US 3889296 A
This invention relates to a novel face mask subassembly for use on football helmets characterized by a pair of bracket-forming attachments for opposite sides of the helmet that cooperate therewith to define forwardly opening sockets alongside the face, and mating rearwardly-extending tongues formed on the ends of the face mask arch operative when slidably received within said sockets to define a quick-disconnect coupling therebetween that remains effective to protect the wearer against injury from blows directed against the face while, at the same time, enabling said mask to separate from the helmet if pulled upon. While a slidable friction connection can be used to hold the mask onto the helmet until an extraordinary force tending to separate same is exerted, the invention also encompasses the inclusion of positive mechanical latches of a type effective to releasably lock the tongues into their respective sockets. The invention also encompasses the inclusion of a stabilizing strut and cooperating pin centered within that portion of the helmet covering the forehead.
Description (OCR text may contain errors)
United States Patent n91 Martin June 17, 1975 TEAR-AWAY FACE MASK SUBASSEMBLY FOR FOOTBALL HELMETS Primary Examiner-Richard J. Scanlan, Jr. Assistant Examiner-Peter Nerbun Attorney, Agent, or Firm'Edwin L. Spangler, Jr.
[5 7] ABSTRACT This invention relates to a novel face mask subassembly for use on football helmets characterized by a pair of bracket-forming attachments for opposite sides of the helmet that cooperate therewith to define forwardly opening sockets alongside the face, and mating rearwardly-extending tongues formed on the ends of the face mask arch operative when slidably received within said sockets to define a quick-disconnect coupling therebetween that remains effective to protect the wearer against injury from blows directed against the face while, at the same time, enabling said mask to separate from the helmet if pulled upon. While a slidable friction connection can be used to hold the mask onto the helmet until an extraordinary force tending the inclusion of a stabilizing strut and cooperating pin centered within that portion of the helmet covering the forehead.
1 Claim, 10 Drawing Figures PATENTEDJUN 17 I975' 3 9 296 SHEET 1 PATENIEDJUN 1 7 I975 SHEET 2 3 8 8 9 2 95 gain T EAR-AWAY FACE MASK SUBASSEMBLY FOR FOOTBALL HELMETS In an effort to protect the face against injury, nearly all football helmets worn by players in organized football from the Little Leaguer all the way up through the top professionals are equipped with face masks. These masks differ in style and complexity from the simple single-bar arch worn by quarterbacks, some offensive ends and defensive backs to the considerably more complicated grid worn by interior linemen on both offense and defense, linebackers and even some halfbacks. While such face masks provide adequate protection for the eyes, nose and mouth without unduly interfering with the vision, they are a mixed blessing as they form a convenient and readily accessible handle for the defensive player to use in tackling the ball carrier. Despite maximum yardage penalties being imposed for face mask violations, they still occassionally occur during the heat of battle on the field even though such vio lations are unintentional in all but rare instances.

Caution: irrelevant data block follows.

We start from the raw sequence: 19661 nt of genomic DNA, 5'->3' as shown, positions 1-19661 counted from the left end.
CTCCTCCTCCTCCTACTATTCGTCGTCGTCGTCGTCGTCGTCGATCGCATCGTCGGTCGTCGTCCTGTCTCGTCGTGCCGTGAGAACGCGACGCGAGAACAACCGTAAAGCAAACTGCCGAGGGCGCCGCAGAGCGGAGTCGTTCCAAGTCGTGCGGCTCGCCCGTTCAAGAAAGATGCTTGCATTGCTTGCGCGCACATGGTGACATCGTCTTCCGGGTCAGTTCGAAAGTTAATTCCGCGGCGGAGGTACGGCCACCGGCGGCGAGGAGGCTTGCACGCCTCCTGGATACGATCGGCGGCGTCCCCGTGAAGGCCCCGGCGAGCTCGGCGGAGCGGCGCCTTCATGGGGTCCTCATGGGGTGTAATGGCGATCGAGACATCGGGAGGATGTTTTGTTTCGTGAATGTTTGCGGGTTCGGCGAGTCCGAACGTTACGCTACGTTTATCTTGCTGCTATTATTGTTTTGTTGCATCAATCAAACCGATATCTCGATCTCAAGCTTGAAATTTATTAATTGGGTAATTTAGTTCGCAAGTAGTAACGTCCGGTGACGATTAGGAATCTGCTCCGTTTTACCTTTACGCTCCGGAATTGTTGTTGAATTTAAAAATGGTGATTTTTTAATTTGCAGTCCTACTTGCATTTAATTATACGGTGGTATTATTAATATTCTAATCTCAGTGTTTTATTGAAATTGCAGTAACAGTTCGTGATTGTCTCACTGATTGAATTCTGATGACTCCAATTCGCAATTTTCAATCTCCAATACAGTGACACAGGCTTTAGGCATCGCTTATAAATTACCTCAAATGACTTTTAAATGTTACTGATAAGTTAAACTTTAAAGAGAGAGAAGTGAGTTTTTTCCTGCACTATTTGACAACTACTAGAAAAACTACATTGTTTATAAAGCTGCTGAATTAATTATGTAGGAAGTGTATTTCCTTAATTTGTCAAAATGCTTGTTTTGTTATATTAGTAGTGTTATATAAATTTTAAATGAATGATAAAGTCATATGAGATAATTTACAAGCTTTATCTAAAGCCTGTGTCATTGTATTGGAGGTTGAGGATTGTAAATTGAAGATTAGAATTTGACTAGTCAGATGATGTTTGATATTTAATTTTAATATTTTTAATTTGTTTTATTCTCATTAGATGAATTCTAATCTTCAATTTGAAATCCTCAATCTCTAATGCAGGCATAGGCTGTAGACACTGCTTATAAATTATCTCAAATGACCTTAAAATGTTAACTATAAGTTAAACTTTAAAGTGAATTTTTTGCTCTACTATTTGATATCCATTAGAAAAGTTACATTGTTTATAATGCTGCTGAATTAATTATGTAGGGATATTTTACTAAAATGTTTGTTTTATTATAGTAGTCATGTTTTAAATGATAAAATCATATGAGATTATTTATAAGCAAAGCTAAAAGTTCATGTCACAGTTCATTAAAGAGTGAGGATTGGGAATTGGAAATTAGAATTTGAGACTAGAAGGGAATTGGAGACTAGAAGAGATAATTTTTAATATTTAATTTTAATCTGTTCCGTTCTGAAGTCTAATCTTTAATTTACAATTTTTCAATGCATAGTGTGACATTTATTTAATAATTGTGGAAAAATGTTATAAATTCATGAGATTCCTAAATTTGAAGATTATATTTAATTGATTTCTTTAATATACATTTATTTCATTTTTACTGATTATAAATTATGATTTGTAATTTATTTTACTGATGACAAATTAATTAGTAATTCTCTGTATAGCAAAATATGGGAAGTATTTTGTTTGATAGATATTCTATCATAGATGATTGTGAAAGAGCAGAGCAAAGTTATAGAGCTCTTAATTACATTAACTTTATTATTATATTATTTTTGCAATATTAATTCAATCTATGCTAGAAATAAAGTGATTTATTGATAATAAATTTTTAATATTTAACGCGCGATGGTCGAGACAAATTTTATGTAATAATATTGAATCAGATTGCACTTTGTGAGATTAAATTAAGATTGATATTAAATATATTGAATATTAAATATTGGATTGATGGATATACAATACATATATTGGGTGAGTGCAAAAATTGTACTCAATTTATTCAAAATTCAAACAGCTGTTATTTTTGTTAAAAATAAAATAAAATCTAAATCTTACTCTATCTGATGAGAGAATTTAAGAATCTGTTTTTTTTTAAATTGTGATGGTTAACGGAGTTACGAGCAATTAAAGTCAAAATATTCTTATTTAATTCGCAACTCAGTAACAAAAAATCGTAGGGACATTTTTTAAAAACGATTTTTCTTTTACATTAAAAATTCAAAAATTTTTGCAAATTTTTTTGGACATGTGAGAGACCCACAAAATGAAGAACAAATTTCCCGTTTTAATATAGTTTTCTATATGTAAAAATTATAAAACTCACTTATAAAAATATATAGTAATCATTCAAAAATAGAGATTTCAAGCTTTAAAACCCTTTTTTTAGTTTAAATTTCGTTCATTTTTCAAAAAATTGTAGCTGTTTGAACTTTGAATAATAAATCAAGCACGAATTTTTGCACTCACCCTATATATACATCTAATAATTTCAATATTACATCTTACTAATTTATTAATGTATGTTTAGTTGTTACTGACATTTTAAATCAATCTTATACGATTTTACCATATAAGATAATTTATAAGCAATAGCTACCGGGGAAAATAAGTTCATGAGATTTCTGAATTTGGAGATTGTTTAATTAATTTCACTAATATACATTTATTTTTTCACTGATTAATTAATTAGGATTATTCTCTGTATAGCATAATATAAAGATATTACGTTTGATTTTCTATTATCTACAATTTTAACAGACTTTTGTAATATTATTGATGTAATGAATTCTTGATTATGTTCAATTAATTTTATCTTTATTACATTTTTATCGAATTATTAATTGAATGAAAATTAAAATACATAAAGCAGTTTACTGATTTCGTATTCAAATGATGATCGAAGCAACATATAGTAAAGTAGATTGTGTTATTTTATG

Unfortunately, the injuries to the neck, back and spinal cord resulting from one player wrestling another to the ground by grabbing his face mask are likely to be far more serious and permanently debilitating than the injuries to the face that the masks are employed to protect against. This is especially true of the younger and less experienced players. While the pros" still, occassionally, grab one anothers face mask, it is relatively rare because their experience and skill causes them to avoid such infractions. Even when they do occur, a superbly conditioned athlete like any professional must have neck and shoulder muscles capable of resisting such action without injury in most instances. The problem, therefore, becomes critical with the nonprofessional player and especially the kids from grade school age through high school who oftentimes have a mans weight and size but rarely the requisite skill, muscle development agility and strength necessary to resist a full force wrench of the neck while running. As a result, far too many serious, and sometimes permanent, injuries are directly attributable to face mask violations, so many in fact that it has become a matter of major concern to the coaches individually as well as the coach and player organizations.
It has now been found in accordance with the teaching of the instant invention that these and other objectionable features of the prior art football helmet face masks can, in large measure, be overcome by the simple, yet unobvious, expedient of detachably connecting the guard to the helmet so that it pulls free when an op ponent grabs it, yet, still resists impact blows directed at the face. The subassembly includes the guard together with the brackets that detachably fasten same to the helmet. The connection may take the form of a simple friction fit or, alternatively, some type of simple mechanical latch releasable under the influence of loads of a predetermined magnitude.
The construction is entirely compatible with the same materials already used in the face masks and brackets fastened to the present helmets. While somewhat more complicated than existing units, the subassembly forming the subject matter hereof need be little, if any, heavier. Furthermore, it can be made in any size and is readily adaptable to the various conventional designs and styles of face masks.